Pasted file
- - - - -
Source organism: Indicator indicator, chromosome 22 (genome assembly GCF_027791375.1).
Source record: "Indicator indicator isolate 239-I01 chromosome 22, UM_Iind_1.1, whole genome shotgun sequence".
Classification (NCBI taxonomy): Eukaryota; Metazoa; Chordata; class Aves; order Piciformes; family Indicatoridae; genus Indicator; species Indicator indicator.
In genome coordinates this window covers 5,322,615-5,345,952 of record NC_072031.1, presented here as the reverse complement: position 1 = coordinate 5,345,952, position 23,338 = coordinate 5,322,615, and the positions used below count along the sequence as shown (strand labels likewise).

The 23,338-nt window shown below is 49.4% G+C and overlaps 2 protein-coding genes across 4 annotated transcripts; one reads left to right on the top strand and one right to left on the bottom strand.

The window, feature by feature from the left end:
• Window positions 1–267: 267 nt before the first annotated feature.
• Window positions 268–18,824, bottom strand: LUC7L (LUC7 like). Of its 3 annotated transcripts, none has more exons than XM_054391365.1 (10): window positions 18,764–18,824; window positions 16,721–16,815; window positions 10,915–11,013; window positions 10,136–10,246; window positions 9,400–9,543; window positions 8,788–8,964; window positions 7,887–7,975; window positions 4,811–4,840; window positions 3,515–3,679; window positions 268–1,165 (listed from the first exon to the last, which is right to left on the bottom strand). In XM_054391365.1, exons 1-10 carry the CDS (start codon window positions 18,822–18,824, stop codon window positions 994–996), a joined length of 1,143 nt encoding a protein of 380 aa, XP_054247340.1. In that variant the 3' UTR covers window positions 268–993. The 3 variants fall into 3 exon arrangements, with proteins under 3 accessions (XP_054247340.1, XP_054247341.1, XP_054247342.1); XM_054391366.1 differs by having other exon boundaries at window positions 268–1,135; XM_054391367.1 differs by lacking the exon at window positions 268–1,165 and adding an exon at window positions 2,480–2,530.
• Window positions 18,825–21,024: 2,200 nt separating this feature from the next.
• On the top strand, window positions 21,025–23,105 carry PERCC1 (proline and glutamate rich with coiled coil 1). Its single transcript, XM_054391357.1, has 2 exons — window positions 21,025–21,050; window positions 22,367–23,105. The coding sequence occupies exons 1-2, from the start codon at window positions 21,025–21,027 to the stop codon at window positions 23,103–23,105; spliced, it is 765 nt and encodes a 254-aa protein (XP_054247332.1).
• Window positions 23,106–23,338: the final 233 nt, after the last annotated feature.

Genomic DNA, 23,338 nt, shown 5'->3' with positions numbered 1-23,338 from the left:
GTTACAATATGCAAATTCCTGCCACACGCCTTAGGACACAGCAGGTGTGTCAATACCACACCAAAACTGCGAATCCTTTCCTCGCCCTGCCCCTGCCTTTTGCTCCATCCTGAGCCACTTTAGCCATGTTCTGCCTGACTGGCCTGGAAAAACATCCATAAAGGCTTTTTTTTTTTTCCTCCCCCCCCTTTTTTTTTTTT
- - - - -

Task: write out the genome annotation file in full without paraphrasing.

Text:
Source organism: Indicator indicator, chromosome 22 (genome assembly GCF_027791375.1).
Source record: "Indicator indicator isolate 239-I01 chromosome 22, UM_Iind_1.1, whole genome shotgun sequence".
Classification (NCBI taxonomy): Eukaryota; Metazoa; Chordata; class Aves; order Piciformes; family Indicatoridae; genus Indicator; species Indicator indicator.
In genome coordinates this window covers 5,322,615-5,345,952 of record NC_072031.1, presented here as the reverse complement: position 1 = coordinate 5,345,952, position 23,338 = coordinate 5,322,615, and the positions used below count along the sequence as shown (strand labels likewise).

The 23,338-nt window shown below is 49.4% G+C and overlaps 2 protein-coding genes across 4 annotated transcripts; one reads left to right on the top strand and one right to left on the bottom strand.

The window, feature by feature from the left end:
• Window positions 1–267: 267 nt before the first annotated feature.
• Window positions 268–18,824, bottom strand: LUC7L (LUC7 like). Of its 3 annotated transcripts, none has more exons than XM_054391365.1 (10): window positions 18,764–18,824; window positions 16,721–16,815; window positions 10,915–11,013; window positions 10,136–10,246; window positions 9,400–9,543; window positions 8,788–8,964; window positions 7,887–7,975; window positions 4,811–4,840; window positions 3,515–3,679; window positions 268–1,165 (listed from the first exon to the last, which is right to left on the bottom strand). In XM_054391365.1, exons 1-10 carry the CDS (start codon window positions 18,822–18,824, stop codon window positions 994–996), a joined length of 1,143 nt encoding a protein of 380 aa, XP_054247340.1. In that variant the 3' UTR covers window positions 268–993. The 3 variants fall into 3 exon arrangements, with proteins under 3 accessions (XP_054247340.1, XP_054247341.1, XP_054247342.1); XM_054391366.1 differs by having other exon boundaries at window positions 268–1,135; XM_054391367.1 differs by lacking the exon at window positions 268–1,165 and adding an exon at window positions 2,480–2,530.
• Window positions 18,825–21,024: 2,200 nt separating this feature from the next.
• On the top strand, window positions 21,025–23,105 carry PERCC1 (proline and glutamate rich with coiled coil 1). Its single transcript, XM_054391357.1, has 2 exons — window positions 21,025–21,050; window positions 22,367–23,105. The coding sequence occupies exons 1-2, from the start codon at window positions 21,025–21,027 to the stop codon at window positions 23,103–23,105; spliced, it is 765 nt and encodes a 254-aa protein (XP_054247332.1).
• Window positions 23,106–23,338: the final 233 nt, after the last annotated feature.

Genomic DNA, 23,338 nt, shown 5'->3' with positions numbered 1-23,338 from the left:
GTTACAATATGCAAATTCCTGCCACACGCCTTAGGACACAGCAGGTGTGTCAATACCACACCAAAACTGCGAATCCTTTCCTCGCCCTGCCCCTGCCTTTTGCTCCATCCTGAGCCACTTTAGCCATGTTCTGCCTGACTGGCCTGGAAAAACATCCATAAAGGCTTTTTTTTTTTTCCTCCCCCCCCTTTTTTTTTTTT